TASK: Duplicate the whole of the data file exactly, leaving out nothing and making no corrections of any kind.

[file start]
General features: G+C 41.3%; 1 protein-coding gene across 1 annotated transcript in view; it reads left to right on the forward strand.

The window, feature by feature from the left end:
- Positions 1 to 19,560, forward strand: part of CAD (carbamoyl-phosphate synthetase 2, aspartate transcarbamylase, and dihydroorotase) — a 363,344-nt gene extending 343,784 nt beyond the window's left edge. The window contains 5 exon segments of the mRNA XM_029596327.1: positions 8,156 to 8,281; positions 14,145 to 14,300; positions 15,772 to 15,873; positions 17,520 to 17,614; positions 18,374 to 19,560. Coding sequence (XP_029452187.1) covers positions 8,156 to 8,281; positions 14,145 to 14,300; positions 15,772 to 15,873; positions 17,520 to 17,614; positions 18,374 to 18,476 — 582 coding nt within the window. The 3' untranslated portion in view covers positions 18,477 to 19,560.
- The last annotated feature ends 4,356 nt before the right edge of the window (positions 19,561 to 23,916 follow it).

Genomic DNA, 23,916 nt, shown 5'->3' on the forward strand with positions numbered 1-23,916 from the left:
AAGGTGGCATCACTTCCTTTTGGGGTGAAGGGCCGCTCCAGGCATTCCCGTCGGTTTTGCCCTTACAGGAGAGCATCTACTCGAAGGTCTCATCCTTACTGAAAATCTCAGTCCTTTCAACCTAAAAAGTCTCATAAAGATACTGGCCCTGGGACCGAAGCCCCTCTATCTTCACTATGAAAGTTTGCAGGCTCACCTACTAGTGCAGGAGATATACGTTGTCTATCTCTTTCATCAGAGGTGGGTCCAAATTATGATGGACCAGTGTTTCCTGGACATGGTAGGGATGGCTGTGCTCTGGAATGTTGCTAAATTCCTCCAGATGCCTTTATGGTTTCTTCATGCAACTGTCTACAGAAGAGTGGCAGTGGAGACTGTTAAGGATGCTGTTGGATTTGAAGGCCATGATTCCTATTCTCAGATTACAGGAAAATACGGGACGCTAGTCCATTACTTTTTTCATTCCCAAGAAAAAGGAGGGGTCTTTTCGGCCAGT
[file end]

General features: G+C 41.3%; 1 protein-coding gene across 1 annotated transcript in view; it reads left to right on the forward strand.

The window, feature by feature from the left end:
- Positions 1 to 19,560, forward strand: part of CAD (carbamoyl-phosphate synthetase 2, aspartate transcarbamylase, and dihydroorotase) — a 363,344-nt gene extending 343,784 nt beyond the window's left edge. The window contains 5 exon segments of the mRNA XM_029596327.1: positions 8,156 to 8,281; positions 14,145 to 14,300; positions 15,772 to 15,873; positions 17,520 to 17,614; positions 18,374 to 19,560. Coding sequence (XP_029452187.1) covers positions 8,156 to 8,281; positions 14,145 to 14,300; positions 15,772 to 15,873; positions 17,520 to 17,614; positions 18,374 to 18,476 — 582 coding nt within the window. The 3' untranslated portion in view covers positions 18,477 to 19,560.
- The last annotated feature ends 4,356 nt before the right edge of the window (positions 19,561 to 23,916 follow it).

Genomic DNA, 23,916 nt, shown 5'->3' on the forward strand with positions numbered 1-23,916 from the left:
AAGGTGGCATCACTTCCTTTTGGGGTGAAGGGCCGCTCCAGGCATTCCCGTCGGTTTTGCCCTTACAGGAGAGCATCTACTCGAAGGTCTCATCCTTACTGAAAATCTCAGTCCTTTCAACCTAAAAAGTCTCATAAAGATACTGGCCCTGGGACCGAAGCCCCTCTATCTTCACTATGAAAGTTTGCAGGCTCACCTACTAGTGCAGGAGATATACGTTGTCTATCTCTTTCATCAGAGGTGGGTCCAAATTATGATGGACCAGTGTTTCCTGGACATGGTAGGGATGGCTGTGCTCTGGAATGTTGCTAAATTCCTCCAGATGCCTTTATGGTTTCTTCATGCAACTGTCTACAGAAGAGTGGCAGTGGAGACTGTTAAGGATGCTGTTGGATTTGAAGGCCATGATTCCTATTCTCAGATTACAGGAAAATACGGGACGCTAGTCCATTACTTTTTTCATTCCCAAGAAAAAGGAGGGGTCTTTTCGGCCAGT